Cannes Film Festival reviews: the five biggest flops of 2014

May 21, 2014

Ryan Gosling's Lost River is panned, while Nicole Kidman has critics 'curling up' in embarrassment

Ryan Gosling's debut as a director got off to a rocky start this week as his film Lost River was panned by critics at Cannes Film Festival. But he is not the first to be booed. Here are five flops from this year's festival...

Lost River

This neo-noir fantasy thriller stars Christina Hendricks as a single mother who takes a job at a dark burlesque theatre to pay the bills, while her eldest son discovers a ghost town at the bottom of a reservoir. The Daily Telegraph's Robbie Collin describes it as "mouth-dryingly lousy" and "so mind-bogglingly pleased with itself that the words 'five stars – a masterpiece – Ryan Gosling' might as well appear on the poster". However, he adds that it did draw applause as well as boos at its press screening yesterday, with some of the more enthusiastic attendees declaring: "It's like nothing else I've seen!"

Grace of Monaco

Olivier Dahan's film, which opened Cannes last week, follows the relationship of Grace Kelly (Nicole Kidman) and Prince Rainier of Monaco (Tim Roth). Collin calls it a "fantastically silly melodrama" and says that even by the end of the first scene the audience of international critics had "started curling up, like startled armadillos, into tight little balls of embarrassment". Stephen Dalton at the Hollywood Reporter says that the "Shrek movies deconstruct fairy tale conventions with much more depth and wit than this dreary parade of lifeless celebrity waxworks".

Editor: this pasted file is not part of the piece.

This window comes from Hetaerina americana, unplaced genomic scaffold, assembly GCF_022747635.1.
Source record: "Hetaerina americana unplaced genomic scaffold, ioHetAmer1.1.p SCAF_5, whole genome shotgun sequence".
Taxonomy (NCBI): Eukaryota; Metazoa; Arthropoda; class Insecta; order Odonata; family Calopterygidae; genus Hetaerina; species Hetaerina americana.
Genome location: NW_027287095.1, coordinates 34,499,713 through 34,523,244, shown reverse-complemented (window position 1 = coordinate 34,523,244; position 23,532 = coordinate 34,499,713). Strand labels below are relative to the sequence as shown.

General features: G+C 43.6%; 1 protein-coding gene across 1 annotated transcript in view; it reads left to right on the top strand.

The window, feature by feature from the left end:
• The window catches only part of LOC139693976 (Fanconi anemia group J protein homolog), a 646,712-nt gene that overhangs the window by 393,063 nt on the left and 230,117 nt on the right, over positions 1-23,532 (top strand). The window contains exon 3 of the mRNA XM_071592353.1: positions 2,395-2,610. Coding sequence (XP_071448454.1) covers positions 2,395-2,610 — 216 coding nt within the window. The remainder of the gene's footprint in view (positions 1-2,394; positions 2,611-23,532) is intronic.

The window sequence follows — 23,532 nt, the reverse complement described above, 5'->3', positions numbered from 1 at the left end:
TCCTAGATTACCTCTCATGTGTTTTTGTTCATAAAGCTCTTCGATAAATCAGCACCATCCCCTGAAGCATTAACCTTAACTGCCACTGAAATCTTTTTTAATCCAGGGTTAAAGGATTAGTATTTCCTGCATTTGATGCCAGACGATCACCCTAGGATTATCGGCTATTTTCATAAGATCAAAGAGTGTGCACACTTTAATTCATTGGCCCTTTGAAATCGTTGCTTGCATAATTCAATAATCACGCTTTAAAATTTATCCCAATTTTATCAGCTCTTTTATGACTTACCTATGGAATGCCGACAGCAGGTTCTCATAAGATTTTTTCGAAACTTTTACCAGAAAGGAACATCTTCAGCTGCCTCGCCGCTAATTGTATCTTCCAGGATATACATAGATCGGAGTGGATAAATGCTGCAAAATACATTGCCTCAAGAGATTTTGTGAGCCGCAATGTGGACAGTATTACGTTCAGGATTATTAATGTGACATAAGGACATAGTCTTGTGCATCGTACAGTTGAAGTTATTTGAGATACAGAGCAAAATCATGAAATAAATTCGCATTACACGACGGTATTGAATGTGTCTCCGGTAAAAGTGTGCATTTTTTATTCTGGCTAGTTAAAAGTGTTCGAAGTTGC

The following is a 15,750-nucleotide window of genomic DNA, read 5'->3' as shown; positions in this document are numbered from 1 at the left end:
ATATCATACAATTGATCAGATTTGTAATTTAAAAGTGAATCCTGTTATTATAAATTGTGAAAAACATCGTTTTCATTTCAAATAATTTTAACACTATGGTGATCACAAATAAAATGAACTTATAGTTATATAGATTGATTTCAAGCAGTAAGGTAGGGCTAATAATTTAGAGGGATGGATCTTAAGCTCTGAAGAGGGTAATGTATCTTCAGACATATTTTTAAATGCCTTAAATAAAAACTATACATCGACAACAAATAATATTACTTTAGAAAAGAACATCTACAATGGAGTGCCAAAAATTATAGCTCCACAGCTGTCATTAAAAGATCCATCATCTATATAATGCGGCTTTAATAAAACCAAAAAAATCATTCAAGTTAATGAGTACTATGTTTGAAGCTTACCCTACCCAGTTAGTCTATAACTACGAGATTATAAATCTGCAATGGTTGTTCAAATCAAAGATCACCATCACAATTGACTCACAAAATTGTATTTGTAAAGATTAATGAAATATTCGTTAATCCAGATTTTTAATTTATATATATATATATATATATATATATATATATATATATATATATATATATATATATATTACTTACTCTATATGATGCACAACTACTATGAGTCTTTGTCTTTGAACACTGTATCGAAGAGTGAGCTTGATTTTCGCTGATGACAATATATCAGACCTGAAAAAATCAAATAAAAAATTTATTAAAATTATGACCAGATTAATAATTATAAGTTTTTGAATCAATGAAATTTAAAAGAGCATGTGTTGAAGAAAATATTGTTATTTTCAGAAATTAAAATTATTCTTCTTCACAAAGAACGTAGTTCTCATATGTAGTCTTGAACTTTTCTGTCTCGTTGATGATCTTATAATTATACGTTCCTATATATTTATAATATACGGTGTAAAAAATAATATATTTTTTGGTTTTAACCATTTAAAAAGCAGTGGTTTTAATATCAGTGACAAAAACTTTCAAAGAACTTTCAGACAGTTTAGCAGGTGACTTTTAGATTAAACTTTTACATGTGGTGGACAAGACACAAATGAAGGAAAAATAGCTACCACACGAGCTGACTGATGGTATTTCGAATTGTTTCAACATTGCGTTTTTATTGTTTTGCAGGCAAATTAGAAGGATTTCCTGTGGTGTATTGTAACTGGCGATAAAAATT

The Captive

Ryan Reynolds apparently skipped the after-party for The Captive after the film was roundly booed at Friday's premiere screening. Directed by Atom Egoyan, The Captive casts Reynolds as a father desperately searching for his abducted daughter. The Guardian's Peter Bradshaw calls it a "one-star turkey" that is "so misjudged from start to finish it feels like a terrible dream". Line by line, scene by scene, it is "offensively preposterous and crass", says Bradshaw. "Has a grownup person written this script? It is embarrassingly unconvincing."

Saint Laurent

Bertrand Bonello's Saint Laurent is said to be superior to the other recent Yves Saint Laurent biopic directed by Jalil Lespert, which was condemned on release as a "lifeless" account of the fashion designer's career. But it seems Bonello has been damned by faint praise. His film is "seductively silly and largely unmoving", says Variety's Guy Lodge, while the Telegraph calls it "thunderously vapid". The Guardian's Bradshaw concedes that it is "well made", but says it is a "bafflingly airless and claustrophobic film, like being with fashion's very own Tutenkhamen, living and dying inside his own richly appointed tomb – and sentimentally indulged to the last".

The Search

Michel Hazanavicius's silent comedy The Artist picked up five Oscars in 2012. But he has made a 180-degree shift with The Search, about a Westerner (Berenice Bejo) who helps a lost child in the Chechen war. Oliver Lyttelton at Indiewire describes it as "misjudged and indulgent" with dialogue exchanges that are "mostly clunky and on-the-nose", while Justin Chang at Variety describes it as "a gruelling, lumbering, two-and-a-half-hour humanitarian tract that all but collapses under the weight of its own moral indignation".

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